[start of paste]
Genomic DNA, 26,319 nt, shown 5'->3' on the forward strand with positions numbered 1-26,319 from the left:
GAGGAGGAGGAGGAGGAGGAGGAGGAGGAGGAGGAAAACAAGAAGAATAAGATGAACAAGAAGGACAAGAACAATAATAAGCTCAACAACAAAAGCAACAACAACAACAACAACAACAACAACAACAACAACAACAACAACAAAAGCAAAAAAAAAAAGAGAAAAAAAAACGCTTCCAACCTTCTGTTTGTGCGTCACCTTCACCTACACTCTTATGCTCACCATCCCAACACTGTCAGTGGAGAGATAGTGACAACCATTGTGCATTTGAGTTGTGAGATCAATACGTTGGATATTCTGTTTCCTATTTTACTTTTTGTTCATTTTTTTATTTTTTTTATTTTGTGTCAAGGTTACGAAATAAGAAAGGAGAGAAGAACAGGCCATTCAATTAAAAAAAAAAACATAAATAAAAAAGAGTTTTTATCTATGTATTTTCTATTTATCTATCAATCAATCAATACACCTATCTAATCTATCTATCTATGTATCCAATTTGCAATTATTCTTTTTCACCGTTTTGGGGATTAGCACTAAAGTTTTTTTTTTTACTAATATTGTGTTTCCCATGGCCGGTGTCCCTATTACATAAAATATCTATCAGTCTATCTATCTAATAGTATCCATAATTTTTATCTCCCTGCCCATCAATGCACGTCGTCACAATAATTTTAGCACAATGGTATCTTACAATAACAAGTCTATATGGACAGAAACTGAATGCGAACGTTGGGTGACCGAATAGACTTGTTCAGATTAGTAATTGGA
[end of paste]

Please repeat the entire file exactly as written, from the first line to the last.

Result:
Genomic DNA, 26,319 nt, shown 5'->3' on the forward strand with positions numbered 1-26,319 from the left:
GAGGAGGAGGAGGAGGAGGAGGAGGAGGAGGAGGAAAACAAGAAGAATAAGATGAACAAGAAGGACAAGAACAATAATAAGCTCAACAACAAAAGCAACAACAACAACAACAACAACAACAACAACAACAACAACAACAACAAAAGCAAAAAAAAAAAGAGAAAAAAAAACGCTTCCAACCTTCTGTTTGTGCGTCACCTTCACCTACACTCTTATGCTCACCATCCCAACACTGTCAGTGGAGAGATAGTGACAACCATTGTGCATTTGAGTTGTGAGATCAATACGTTGGATATTCTGTTTCCTATTTTACTTTTTGTTCATTTTTTTATTTTTTTTATTTTGTGTCAAGGTTACGAAATAAGAAAGGAGAGAAGAACAGGCCATTCAATTAAAAAAAAAAACATAAATAAAAAAGAGTTTTTATCTATGTATTTTCTATTTATCTATCAATCAATCAATACACCTATCTAATCTATCTATCTATGTATCCAATTTGCAATTATTCTTTTTCACCGTTTTGGGGATTAGCACTAAAGTTTTTTTTTTTACTAATATTGTGTTTCCCATGGCCGGTGTCCCTATTACATAAAATATCTATCAGTCTATCTATCTAATAGTATCCATAATTTTTATCTCCCTGCCCATCAATGCACGTCGTCACAATAATTTTAGCACAATGGTATCTTACAATAACAAGTCTATATGGACAGAAACTGAATGCGAACGTTGGGTGACCGAATAGACTTGTTCAGATTAGTAATTGGA